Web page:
Ask LH: When Is It OK To Give A Used Gift?

Ask LH: When Is It OK To Give A Used Gift?

Dear Lifehacker, I don’t have a lot of money to buy presents this year, but I love to give them. I have some stuff I would like to give as gifts — some are gently used, others more well used — and I was also thinking about buying used items on Amazon as gifts. Is this appropriate? Signed, Pre-Owned Presents

Dear Pre-Owned,

Giving a used gift could be an excellent idea — it’s not only good for your wallet, it’s good for the environment too. However, the etiquette of giving things that you’ve used is much like the etiquette of re-gifting (giving away unused and unwanted items): Some people are totally against it and dislike hand-me-downs, while others don’t mind at all and might even prefer it. Before you give your stuff away, here are some things you should consider.

It should be all about the recipient

Gift-giving is all about the other person, so the propriety of giving a used gift is really in the eye of the recipient, etiquette expert Judith Martin (“Miss Manners”) notes. For the right person, even old shoes could be appropriate.


Do you know if your gift recipient has an opinion about getting second-hand items? If he or she frequents thrift shops and garage sales, ardently believes in reusing and repurposing items, and/or loves vintage items, those are some clues a thoughtfully selected and useful pre-owned gift would be appreciated. Picture: JD Thomas/Flickr

The key words there are thoughtful and useful. As with any gift (whether used, re-gifted, DIY or brand new), your consideration of the other person’s tastes and wants is what counts. (It’s hardly in the Christmas spirit if you’re just trying to clear out your spare room.)

Certain types of gifts are better for giving used than others


Some types of used gifts are actually more valuable because they are old, such as antique furniture, vintage clothing or some musical instruments, as the New York Times points out. Picture: Monrovia Public Library/Flickr

Great used gifts also include those that aren’t available anymore or rare: classic toys and collectibles, for example, and early edition books.

Also, expertly crafted items that stand the test of time (or were made better way back when) are tasteful gift ideas. Hand-carved items, cookware sets and leather jackets fall into this category.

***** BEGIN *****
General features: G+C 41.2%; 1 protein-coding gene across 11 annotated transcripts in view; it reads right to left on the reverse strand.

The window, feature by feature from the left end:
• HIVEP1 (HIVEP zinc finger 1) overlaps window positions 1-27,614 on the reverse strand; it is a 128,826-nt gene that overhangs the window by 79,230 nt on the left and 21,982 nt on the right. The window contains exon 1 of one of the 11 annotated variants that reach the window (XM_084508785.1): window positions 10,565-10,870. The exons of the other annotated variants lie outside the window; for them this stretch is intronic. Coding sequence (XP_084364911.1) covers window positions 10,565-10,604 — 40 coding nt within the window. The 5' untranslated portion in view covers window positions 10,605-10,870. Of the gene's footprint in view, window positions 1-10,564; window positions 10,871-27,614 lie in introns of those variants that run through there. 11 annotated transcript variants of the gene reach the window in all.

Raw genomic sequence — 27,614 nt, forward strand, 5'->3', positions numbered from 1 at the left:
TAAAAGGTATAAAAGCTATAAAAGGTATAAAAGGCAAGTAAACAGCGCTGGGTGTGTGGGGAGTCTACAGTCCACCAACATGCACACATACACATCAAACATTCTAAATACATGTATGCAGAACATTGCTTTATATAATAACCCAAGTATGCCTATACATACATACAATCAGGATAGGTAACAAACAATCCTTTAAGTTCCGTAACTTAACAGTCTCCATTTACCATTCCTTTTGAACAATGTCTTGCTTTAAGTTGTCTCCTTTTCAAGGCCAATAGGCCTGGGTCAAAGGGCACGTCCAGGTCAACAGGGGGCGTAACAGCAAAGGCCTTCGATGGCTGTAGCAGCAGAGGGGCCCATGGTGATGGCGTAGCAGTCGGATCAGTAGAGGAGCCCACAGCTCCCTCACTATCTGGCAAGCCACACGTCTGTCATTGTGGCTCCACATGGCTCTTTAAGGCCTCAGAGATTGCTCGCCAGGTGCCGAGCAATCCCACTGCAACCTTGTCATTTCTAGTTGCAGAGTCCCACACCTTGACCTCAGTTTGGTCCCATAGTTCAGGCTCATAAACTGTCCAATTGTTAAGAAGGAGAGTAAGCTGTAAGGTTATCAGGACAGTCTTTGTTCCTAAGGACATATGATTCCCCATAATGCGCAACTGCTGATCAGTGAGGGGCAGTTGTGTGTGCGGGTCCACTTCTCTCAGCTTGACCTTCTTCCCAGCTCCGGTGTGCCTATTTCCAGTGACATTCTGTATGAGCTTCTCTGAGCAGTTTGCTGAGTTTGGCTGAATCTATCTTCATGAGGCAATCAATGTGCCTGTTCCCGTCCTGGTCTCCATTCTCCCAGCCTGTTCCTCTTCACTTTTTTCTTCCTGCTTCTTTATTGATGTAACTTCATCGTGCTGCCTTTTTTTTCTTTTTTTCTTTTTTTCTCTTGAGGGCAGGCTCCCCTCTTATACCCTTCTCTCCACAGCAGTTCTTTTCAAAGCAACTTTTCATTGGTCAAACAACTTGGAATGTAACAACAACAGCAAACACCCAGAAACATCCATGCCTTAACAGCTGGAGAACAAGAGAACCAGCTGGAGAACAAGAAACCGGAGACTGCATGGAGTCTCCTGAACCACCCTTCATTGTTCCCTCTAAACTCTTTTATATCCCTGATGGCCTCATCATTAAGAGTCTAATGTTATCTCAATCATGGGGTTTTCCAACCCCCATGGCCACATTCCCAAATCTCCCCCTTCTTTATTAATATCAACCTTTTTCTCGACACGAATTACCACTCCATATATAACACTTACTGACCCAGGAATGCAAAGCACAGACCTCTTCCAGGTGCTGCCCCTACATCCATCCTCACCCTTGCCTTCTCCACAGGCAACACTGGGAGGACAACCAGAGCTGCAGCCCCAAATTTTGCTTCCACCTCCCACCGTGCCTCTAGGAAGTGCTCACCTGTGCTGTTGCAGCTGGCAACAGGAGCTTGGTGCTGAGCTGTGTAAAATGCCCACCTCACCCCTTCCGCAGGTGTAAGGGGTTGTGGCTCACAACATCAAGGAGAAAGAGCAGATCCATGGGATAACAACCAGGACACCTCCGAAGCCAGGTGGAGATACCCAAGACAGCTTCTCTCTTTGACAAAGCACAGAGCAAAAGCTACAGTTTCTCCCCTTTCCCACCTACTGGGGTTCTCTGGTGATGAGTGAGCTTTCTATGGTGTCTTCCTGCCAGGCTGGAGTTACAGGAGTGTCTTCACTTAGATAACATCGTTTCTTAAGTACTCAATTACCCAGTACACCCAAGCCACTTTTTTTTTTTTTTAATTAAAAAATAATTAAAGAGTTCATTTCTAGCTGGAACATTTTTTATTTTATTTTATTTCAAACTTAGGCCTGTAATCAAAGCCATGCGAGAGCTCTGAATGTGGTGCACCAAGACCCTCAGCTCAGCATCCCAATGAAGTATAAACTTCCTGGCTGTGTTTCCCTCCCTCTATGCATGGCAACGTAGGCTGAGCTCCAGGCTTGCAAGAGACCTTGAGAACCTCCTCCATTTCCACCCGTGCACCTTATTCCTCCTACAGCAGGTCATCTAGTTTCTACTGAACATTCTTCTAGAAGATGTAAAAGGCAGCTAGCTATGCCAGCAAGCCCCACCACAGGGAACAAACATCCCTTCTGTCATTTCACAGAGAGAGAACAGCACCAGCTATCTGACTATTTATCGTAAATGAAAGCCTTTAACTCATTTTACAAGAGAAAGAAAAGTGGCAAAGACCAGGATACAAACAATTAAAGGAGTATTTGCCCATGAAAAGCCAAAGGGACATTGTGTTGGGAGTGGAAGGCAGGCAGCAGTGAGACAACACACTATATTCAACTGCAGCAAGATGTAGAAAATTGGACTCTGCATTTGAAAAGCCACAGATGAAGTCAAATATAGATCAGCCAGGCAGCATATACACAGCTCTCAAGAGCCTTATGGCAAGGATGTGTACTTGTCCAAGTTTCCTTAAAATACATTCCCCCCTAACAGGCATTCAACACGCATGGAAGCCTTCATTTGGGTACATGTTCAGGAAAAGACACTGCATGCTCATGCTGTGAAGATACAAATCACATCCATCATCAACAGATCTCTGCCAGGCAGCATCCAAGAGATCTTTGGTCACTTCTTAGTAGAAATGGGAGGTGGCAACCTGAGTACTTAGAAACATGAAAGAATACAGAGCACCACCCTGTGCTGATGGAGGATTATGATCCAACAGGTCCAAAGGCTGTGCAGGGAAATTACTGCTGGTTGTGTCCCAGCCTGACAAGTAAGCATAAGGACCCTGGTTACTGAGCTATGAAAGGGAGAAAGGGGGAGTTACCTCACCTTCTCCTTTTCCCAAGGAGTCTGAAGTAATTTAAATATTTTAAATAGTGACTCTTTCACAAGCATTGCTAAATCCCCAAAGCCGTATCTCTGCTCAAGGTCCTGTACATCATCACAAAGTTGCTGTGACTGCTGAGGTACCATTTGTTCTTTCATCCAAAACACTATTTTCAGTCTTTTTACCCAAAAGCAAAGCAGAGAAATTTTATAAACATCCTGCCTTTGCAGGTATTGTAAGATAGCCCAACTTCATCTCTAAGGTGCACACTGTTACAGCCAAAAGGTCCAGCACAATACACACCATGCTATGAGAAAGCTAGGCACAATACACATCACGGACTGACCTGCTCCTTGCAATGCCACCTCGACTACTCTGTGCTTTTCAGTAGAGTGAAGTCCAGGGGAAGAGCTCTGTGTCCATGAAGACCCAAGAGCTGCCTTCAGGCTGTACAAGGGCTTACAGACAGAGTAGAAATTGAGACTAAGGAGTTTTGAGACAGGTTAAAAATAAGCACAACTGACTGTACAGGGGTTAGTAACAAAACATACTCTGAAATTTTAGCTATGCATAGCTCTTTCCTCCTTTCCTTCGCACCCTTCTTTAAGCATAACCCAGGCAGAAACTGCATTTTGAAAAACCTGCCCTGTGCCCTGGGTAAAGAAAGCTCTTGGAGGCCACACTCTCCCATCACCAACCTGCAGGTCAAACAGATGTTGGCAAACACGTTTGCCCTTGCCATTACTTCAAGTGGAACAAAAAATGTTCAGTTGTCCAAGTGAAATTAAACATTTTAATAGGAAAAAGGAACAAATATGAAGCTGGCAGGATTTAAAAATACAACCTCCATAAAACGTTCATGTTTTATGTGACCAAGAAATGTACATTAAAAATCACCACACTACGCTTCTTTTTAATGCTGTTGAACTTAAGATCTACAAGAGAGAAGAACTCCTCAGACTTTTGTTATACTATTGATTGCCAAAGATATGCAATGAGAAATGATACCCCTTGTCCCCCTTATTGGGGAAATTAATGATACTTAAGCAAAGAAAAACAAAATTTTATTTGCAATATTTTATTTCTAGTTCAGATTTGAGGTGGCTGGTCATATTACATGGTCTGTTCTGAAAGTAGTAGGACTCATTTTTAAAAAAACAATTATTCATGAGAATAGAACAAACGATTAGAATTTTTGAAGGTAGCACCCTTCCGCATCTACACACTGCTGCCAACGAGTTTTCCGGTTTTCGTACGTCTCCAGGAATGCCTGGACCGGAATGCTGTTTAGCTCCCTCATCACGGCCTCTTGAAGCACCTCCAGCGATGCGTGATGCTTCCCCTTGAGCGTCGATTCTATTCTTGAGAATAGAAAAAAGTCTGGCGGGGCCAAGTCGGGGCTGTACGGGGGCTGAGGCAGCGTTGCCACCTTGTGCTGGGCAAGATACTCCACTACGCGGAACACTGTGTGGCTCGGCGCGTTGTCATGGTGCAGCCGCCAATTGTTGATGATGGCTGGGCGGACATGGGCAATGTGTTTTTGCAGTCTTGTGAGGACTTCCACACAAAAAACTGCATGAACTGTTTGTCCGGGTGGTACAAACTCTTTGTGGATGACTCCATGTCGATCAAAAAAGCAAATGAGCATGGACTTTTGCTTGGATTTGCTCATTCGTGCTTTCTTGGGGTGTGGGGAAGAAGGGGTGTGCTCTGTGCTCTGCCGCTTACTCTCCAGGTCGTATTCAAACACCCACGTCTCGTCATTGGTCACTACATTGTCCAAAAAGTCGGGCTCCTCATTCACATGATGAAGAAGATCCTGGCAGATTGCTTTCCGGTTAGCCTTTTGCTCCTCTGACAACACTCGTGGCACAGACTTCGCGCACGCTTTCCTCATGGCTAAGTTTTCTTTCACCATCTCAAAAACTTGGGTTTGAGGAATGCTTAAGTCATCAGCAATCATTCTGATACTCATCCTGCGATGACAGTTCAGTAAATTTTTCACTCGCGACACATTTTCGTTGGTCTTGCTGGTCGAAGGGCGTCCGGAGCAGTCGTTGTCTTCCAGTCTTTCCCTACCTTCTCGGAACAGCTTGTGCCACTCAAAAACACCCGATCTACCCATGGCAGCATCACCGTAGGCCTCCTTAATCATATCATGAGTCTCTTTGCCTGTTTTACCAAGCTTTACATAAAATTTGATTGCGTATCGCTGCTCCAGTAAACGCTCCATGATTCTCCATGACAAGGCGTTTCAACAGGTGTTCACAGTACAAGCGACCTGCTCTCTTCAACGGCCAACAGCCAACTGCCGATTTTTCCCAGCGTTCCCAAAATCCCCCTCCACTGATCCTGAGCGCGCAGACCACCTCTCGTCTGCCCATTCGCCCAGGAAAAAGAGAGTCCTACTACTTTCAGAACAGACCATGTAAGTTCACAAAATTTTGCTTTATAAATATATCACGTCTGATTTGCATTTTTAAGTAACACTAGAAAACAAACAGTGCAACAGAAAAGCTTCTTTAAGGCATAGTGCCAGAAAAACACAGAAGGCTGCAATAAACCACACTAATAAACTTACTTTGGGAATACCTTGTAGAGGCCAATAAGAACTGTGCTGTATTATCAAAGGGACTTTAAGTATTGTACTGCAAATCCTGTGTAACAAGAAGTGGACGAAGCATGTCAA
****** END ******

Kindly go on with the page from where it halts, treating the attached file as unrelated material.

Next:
Under the not so great category are:

  • Things that require maintenance or added cost. Don’t give someone with a “dumb phone” your old smartphone unless you know he/she is OK with getting a data plan. A tank full of fish, a ficus tree, and other living things should also be carefully considered before you give them as gifts.
  • Certain kids/baby items. Car seats, for example, are often subject to recalls. Check first to make sure they’re still safe.
  • Items that are excessively worn, in need of repair, or otherwise damaged. Even if the gift is something the person would like and use, if it’s missing parts or full of holes or stains, that’s not a great gift. (In some cases you might be able to fix up the item before giving it away though.)

Be open about the gift being used

If you buy a used book on Amazon and it’s exactly like new, you don’t have to disclose you saved money on the gift. In other cases though, you probably should tell the other person that you’ve used the item before or got it second-hand — especially if it obviously looks used or the person knows you’ve owned it. For example, you could say “I’ve read this book a hundred times I’ve practically memorised it. I thought you would really enjoy it too.”

Whether you choose to gift a used item or not, make your gift about acknowledging the other person and it’ll be much appreciated.


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